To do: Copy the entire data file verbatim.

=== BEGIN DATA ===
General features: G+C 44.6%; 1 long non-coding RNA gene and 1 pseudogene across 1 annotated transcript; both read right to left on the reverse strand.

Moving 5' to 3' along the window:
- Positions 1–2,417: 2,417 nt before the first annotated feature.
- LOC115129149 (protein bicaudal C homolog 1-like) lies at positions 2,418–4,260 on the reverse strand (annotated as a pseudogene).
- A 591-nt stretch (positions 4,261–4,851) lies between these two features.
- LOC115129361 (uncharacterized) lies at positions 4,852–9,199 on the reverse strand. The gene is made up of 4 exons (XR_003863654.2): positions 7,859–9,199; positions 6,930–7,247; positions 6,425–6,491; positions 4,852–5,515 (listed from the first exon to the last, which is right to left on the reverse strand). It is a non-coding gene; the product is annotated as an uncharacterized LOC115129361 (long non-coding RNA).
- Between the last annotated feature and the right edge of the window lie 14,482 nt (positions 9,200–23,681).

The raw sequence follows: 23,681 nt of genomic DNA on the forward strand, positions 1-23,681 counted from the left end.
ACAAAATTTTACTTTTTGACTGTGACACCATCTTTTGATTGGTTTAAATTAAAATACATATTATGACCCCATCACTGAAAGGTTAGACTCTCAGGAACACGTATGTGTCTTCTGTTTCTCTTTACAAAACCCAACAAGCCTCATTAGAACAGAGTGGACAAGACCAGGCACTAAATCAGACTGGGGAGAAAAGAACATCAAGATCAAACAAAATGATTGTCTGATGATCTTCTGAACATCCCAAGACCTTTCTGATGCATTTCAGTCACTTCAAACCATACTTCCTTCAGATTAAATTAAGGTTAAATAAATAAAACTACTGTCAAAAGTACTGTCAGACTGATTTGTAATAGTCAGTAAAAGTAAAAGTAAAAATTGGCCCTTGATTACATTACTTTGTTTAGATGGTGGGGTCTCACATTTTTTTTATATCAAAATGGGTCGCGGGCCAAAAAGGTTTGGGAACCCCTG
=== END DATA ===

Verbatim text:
General features: G+C 44.6%; 1 long non-coding RNA gene and 1 pseudogene across 1 annotated transcript; both read right to left on the reverse strand.

Moving 5' to 3' along the window:
- Positions 1–2,417: 2,417 nt before the first annotated feature.
- LOC115129149 (protein bicaudal C homolog 1-like) lies at positions 2,418–4,260 on the reverse strand (annotated as a pseudogene).
- A 591-nt stretch (positions 4,261–4,851) lies between these two features.
- LOC115129361 (uncharacterized) lies at positions 4,852–9,199 on the reverse strand. The gene is made up of 4 exons (XR_003863654.2): positions 7,859–9,199; positions 6,930–7,247; positions 6,425–6,491; positions 4,852–5,515 (listed from the first exon to the last, which is right to left on the reverse strand). It is a non-coding gene; the product is annotated as an uncharacterized LOC115129361 (long non-coding RNA).
- Between the last annotated feature and the right edge of the window lie 14,482 nt (positions 9,200–23,681).

The raw sequence follows: 23,681 nt of genomic DNA on the forward strand, positions 1-23,681 counted from the left end.
ACAAAATTTTACTTTTTGACTGTGACACCATCTTTTGATTGGTTTAAATTAAAATACATATTATGACCCCATCACTGAAAGGTTAGACTCTCAGGAACACGTATGTGTCTTCTGTTTCTCTTTACAAAACCCAACAAGCCTCATTAGAACAGAGTGGACAAGACCAGGCACTAAATCAGACTGGGGAGAAAAGAACATCAAGATCAAACAAAATGATTGTCTGATGATCTTCTGAACATCCCAAGACCTTTCTGATGCATTTCAGTCACTTCAAACCATACTTCCTTCAGATTAAATTAAGGTTAAATAAATAAAACTACTGTCAAAAGTACTGTCAGACTGATTTGTAATAGTCAGTAAAAGTAAAAGTAAAAATTGGCCCTTGATTACATTACTTTGTTTAGATGGTGGGGTCTCACATTTTTTTTATATCAAAATGGGTCGCGGGCCAAAAAGGTTTGGGAACCCCTG